We Were Mothers: A Novel by Katie Sise

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Mothers took their children’s behavior so personally, and Sarah thought it was a waste of energy, because when you’re a mother you have zero control, and having a child is a tremendous act of optimism bordering on magical thinking. It was the biggest chance you could ever take.

It appears for the women in this novel, the second biggest, most dangerous chance they can take is on love. I don’t say that in the light-hearted ‘love is adventure’ way either. There are quite a few characters to keep track of, none of them seem happy with their love lives. Cora spends her time lusting over Jeremy, feeling ashamed for not being a better wife, for not yearning for her husband Sam more often. Jade can barely stomach Jeremy’s touch. There has been devastating loss, with the death of Maggie (daughter, sister, lover) years ago that no one has truly been able to get past. More painful still to her family was how she died, her own stupid fault as the drunk driver in the car accident that killed her the night of her sister Cora and Sam’s engagement party. Sam survived (Cora’s husband) and so did Jeremy, her friend who were both in the car.  The wedding went on, Cora and Sam had twins George and Lucy and tried to make happy memories from the grief that remained. Everything seemed straight forward, Maggie made an irrecerseable stupid mistake, and it cost Maggie her life. Despite the facts, so much regret and shame reamins to share since that night, still so many secrets untouched that years will never be enough to bury. In deep sorrow, relationships formed, marriages happened, life moved along, children were born. Jeremy is married to Jade now, once very close to Maggie (devastated for deeper reasons after her passing) trying for a child, Jade barely feels a lick of attraction for him these days. As she struggles with the emotions she’s tried to close off, Jade fakes it hoping she can get through every moment of intimacy between them, shocking as he is very good-looking, charming and successful. She has her own secrets concerning her relationship with Maggie. Six years passing hasn’t made life without her any easier.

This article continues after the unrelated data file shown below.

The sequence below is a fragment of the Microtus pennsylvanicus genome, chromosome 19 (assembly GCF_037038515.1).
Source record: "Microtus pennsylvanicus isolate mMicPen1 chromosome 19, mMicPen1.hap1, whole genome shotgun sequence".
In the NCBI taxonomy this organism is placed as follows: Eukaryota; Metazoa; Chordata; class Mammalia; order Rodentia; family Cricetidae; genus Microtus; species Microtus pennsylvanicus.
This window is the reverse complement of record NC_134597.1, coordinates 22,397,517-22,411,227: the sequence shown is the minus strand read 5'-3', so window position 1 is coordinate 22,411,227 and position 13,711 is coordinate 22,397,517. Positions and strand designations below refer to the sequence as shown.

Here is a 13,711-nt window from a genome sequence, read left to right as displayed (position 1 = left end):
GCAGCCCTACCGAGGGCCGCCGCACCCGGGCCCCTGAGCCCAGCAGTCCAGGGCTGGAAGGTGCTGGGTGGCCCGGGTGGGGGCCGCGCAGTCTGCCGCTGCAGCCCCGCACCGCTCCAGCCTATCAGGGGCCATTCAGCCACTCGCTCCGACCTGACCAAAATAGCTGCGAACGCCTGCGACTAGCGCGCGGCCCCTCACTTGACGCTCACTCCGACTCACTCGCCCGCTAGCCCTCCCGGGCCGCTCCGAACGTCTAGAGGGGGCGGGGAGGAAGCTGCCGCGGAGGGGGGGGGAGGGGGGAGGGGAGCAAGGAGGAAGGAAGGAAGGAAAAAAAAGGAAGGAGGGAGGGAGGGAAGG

Children need babysitters, and Mira is a beautiful young woman, daughter of Dash and Laurel. What happens, though, when Cora discovers her journal describing a passionate encounter with Sam, her husband? Worse, what if that isn’t his biggest secret? How can she ever trust him again? Should she? Laurel is frightened when Mira turns up missing, and of course Sam is suspect. Worse, Laurel is dealing with her own marital problems with Dash’s increasingly aggressive behavior. His daughters, Mira and Anna, with the intense drama and confusion they cause bring his spiraling madness to head. Out comes the monster that Laurel has been cowering from, but is it too late to finally stand up for herself, her girls?  To Sarah, who still grieves the death of her girl Maggie, Laurel seems pompous, with her ‘professionally blown out’ perfect hair. Disgusted by the ‘blame mothering’ as much as the one-upmanship game of women like Sarah, too she has to contend with her husband’s ‘not so new now’ wife. A friend once, of sorts, now by the side of the man she was meant to end her days beside. Then when they had a chance to try again, the shocking devastation of Maggie’s drunk driving accident. The panic attacks may have stopped, but there isn’t a day she doesn’t think of her girl until what she thought of as fact comes to light as a big lie. She will do anything, right or wrong, to keep her family safe, she can’t lose another daughter, she won’t!

This story is sometimes all over the place but it isn’t bad. The men aren’t worth a damn, sadly. Narcissistic, violent, criminal, selfish but good-looking. Is good looking a quality? No? Some of the characters worked for me, I liked Jade but would have preferred a little more meat to her and Maggie’s past. Jeremy I could take or leave, he was sort of just there. Sam, well he’s a real nightmare isn’t he? Dash goes from calm to hurricane at the snap of a finger, which is the point when dealing with abuse. Mira is naive, a bit stupid but that’s youth sometimes. Laurel is the perfect example of women who put on a persona to hide the destructive lives they suffer behind closed doors. I don’t think there could be a sadder bunch of women in one story, nor men who will do nothing but turn you off men in general. I think there are some characters that could be worked on, but it was a decent story. You think it’s going to be the typical young girl, affair, murder… it isn’t. The mystery is buried in Maggie.

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Little A

 

 

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